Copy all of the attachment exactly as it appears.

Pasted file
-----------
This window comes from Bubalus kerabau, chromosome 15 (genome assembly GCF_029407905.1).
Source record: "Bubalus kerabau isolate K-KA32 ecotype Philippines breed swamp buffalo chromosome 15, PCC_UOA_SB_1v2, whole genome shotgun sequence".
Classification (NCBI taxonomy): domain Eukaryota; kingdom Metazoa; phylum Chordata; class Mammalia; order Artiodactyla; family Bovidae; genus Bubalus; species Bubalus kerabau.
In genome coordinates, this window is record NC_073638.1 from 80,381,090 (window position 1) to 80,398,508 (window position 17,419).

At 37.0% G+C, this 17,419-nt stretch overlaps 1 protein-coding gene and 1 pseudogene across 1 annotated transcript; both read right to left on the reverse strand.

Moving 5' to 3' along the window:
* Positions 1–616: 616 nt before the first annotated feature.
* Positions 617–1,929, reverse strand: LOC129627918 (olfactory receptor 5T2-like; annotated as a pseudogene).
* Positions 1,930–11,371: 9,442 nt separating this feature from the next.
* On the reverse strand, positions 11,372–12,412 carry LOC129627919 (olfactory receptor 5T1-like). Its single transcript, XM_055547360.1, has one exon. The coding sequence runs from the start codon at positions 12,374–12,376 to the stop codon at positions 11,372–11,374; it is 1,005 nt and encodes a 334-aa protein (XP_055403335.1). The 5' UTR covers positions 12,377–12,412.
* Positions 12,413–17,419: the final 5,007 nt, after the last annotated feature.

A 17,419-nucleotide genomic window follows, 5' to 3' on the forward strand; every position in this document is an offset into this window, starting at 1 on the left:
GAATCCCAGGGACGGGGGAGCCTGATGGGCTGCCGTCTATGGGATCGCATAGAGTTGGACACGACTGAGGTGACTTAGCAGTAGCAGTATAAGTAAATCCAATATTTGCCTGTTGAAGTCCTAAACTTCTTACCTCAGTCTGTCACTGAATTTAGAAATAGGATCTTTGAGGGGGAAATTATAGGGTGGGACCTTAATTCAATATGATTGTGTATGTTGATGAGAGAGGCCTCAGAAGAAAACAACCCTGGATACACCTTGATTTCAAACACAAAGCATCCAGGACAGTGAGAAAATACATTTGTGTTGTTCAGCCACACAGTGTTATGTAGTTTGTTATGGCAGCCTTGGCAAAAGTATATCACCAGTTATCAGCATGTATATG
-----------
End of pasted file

This window comes from Bubalus kerabau, chromosome 15 (genome assembly GCF_029407905.1).
Source record: "Bubalus kerabau isolate K-KA32 ecotype Philippines breed swamp buffalo chromosome 15, PCC_UOA_SB_1v2, whole genome shotgun sequence".
Classification (NCBI taxonomy): domain Eukaryota; kingdom Metazoa; phylum Chordata; class Mammalia; order Artiodactyla; family Bovidae; genus Bubalus; species Bubalus kerabau.
In genome coordinates, this window is record NC_073638.1 from 80,381,090 (window position 1) to 80,398,508 (window position 17,419).

At 37.0% G+C, this 17,419-nt stretch overlaps 1 protein-coding gene and 1 pseudogene across 1 annotated transcript; both read right to left on the reverse strand.

Moving 5' to 3' along the window:
* Positions 1–616: 616 nt before the first annotated feature.
* Positions 617–1,929, reverse strand: LOC129627918 (olfactory receptor 5T2-like; annotated as a pseudogene).
* Positions 1,930–11,371: 9,442 nt separating this feature from the next.
* On the reverse strand, positions 11,372–12,412 carry LOC129627919 (olfactory receptor 5T1-like). Its single transcript, XM_055547360.1, has one exon. The coding sequence runs from the start codon at positions 12,374–12,376 to the stop codon at positions 11,372–11,374; it is 1,005 nt and encodes a 334-aa protein (XP_055403335.1). The 5' UTR covers positions 12,377–12,412.
* Positions 12,413–17,419: the final 5,007 nt, after the last annotated feature.

A 17,419-nucleotide genomic window follows, 5' to 3' on the forward strand; every position in this document is an offset into this window, starting at 1 on the left:
GAATCCCAGGGACGGGGGAGCCTGATGGGCTGCCGTCTATGGGATCGCATAGAGTTGGACACGACTGAGGTGACTTAGCAGTAGCAGTATAAGTAAATCCAATATTTGCCTGTTGAAGTCCTAAACTTCTTACCTCAGTCTGTCACTGAATTTAGAAATAGGATCTTTGAGGGGGAAATTATAGGGTGGGACCTTAATTCAATATGATTGTGTATGTTGATGAGAGAGGCCTCAGAAGAAAACAACCCTGGATACACCTTGATTTCAAACACAAAGCATCCAGGACAGTGAGAAAATACATTTGTGTTGTTCAGCCACACAGTGTTATGTAGTTTGTTATGGCAGCCTTGGCAAAAGTATATCACCAGTTATCAGCATGTATATG